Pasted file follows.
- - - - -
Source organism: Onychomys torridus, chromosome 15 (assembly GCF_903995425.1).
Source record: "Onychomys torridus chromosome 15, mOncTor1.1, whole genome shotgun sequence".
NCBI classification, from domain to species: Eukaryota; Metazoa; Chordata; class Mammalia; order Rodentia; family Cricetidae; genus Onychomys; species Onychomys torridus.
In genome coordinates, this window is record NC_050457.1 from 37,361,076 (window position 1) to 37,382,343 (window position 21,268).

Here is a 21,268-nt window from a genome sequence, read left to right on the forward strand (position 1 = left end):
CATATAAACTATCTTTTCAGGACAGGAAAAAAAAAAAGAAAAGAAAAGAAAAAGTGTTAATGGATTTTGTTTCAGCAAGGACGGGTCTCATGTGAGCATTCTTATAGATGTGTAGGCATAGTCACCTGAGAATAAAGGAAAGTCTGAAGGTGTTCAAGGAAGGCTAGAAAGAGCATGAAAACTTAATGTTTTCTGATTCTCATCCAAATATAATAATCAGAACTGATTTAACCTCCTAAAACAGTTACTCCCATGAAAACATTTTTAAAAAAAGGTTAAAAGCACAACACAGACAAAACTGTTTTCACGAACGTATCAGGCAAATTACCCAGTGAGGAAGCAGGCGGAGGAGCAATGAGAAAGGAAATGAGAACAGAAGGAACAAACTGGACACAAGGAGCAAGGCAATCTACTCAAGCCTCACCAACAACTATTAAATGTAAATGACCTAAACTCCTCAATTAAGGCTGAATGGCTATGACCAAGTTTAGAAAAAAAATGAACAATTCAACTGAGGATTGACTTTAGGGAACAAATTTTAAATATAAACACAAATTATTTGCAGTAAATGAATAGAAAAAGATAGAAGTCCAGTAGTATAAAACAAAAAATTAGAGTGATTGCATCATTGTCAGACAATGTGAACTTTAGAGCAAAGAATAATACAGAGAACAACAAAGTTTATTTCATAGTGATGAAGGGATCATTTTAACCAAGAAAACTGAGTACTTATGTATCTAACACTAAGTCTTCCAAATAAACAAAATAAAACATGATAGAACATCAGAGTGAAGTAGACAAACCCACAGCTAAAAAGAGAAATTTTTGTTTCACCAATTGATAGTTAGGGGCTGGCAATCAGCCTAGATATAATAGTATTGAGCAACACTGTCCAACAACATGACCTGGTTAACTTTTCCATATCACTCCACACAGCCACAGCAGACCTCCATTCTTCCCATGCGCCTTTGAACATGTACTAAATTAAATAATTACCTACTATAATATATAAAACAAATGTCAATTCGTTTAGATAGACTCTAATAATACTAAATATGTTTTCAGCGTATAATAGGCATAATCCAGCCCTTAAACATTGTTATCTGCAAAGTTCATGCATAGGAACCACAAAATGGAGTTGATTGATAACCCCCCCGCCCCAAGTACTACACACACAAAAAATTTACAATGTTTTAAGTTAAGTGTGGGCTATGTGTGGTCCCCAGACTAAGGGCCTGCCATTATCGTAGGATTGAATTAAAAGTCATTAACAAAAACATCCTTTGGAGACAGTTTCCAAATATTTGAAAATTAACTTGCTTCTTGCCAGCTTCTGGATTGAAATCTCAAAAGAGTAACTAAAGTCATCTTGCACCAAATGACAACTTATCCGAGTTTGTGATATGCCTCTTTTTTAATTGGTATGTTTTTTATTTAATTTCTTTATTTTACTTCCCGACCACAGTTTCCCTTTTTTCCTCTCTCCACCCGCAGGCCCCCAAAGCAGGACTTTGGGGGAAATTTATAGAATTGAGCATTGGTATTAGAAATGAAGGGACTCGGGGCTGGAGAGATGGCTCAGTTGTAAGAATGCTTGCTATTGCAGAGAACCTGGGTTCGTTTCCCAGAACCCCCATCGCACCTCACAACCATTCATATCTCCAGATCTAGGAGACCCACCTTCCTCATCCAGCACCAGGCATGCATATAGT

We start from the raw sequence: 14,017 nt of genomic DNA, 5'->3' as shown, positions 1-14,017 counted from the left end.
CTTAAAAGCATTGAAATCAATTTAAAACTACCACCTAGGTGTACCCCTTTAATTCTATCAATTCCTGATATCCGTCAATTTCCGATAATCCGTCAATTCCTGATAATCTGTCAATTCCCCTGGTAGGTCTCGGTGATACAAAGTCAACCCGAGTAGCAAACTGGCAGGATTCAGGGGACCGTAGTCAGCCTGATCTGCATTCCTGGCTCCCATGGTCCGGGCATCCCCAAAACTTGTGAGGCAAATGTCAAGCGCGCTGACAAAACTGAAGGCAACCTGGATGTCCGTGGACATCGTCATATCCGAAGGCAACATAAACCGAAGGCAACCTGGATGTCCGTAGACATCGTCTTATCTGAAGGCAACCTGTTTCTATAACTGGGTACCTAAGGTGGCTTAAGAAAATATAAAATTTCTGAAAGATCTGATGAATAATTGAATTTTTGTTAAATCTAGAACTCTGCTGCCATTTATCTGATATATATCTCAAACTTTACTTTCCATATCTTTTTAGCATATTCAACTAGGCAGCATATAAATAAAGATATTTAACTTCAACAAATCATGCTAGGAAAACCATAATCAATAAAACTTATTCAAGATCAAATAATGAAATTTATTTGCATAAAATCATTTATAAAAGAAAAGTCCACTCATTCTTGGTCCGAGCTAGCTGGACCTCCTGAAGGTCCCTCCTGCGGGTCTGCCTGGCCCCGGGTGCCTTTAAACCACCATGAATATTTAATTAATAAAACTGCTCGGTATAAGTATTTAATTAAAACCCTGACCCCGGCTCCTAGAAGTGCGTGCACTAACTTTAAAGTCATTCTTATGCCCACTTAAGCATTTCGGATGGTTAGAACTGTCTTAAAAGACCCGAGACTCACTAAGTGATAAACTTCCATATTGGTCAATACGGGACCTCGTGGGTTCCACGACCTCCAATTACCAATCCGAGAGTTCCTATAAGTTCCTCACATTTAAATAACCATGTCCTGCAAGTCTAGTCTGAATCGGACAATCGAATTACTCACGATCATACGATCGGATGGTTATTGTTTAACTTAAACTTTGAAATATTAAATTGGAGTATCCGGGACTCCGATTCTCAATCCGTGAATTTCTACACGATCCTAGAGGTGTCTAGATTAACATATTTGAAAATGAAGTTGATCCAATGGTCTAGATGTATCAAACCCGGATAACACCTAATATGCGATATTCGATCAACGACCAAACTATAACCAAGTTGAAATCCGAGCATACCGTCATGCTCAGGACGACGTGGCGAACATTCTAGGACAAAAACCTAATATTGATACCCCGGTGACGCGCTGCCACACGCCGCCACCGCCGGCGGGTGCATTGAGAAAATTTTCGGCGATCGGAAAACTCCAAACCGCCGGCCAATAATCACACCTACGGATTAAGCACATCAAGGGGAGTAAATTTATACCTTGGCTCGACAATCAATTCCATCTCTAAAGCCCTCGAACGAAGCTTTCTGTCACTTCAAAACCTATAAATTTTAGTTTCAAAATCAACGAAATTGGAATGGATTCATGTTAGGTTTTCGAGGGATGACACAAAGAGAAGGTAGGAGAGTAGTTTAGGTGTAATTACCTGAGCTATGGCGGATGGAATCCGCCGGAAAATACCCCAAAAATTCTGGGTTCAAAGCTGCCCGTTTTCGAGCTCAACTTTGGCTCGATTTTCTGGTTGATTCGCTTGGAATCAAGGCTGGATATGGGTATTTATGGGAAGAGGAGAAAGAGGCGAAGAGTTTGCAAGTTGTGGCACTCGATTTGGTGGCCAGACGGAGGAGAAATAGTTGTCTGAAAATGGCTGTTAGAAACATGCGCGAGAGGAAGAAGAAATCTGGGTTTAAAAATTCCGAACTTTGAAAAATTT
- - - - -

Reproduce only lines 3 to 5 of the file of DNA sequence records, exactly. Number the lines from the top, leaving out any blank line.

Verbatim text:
NCBI classification, from domain to species: Eukaryota; Metazoa; Chordata; class Mammalia; order Rodentia; family Cricetidae; genus Onychomys; species Onychomys torridus.
In genome coordinates, this window is record NC_050457.1 from 37,361,076 (window position 1) to 37,382,343 (window position 21,268).

Here is a 21,268-nt window from a genome sequence, read left to right on the forward strand (position 1 = left end):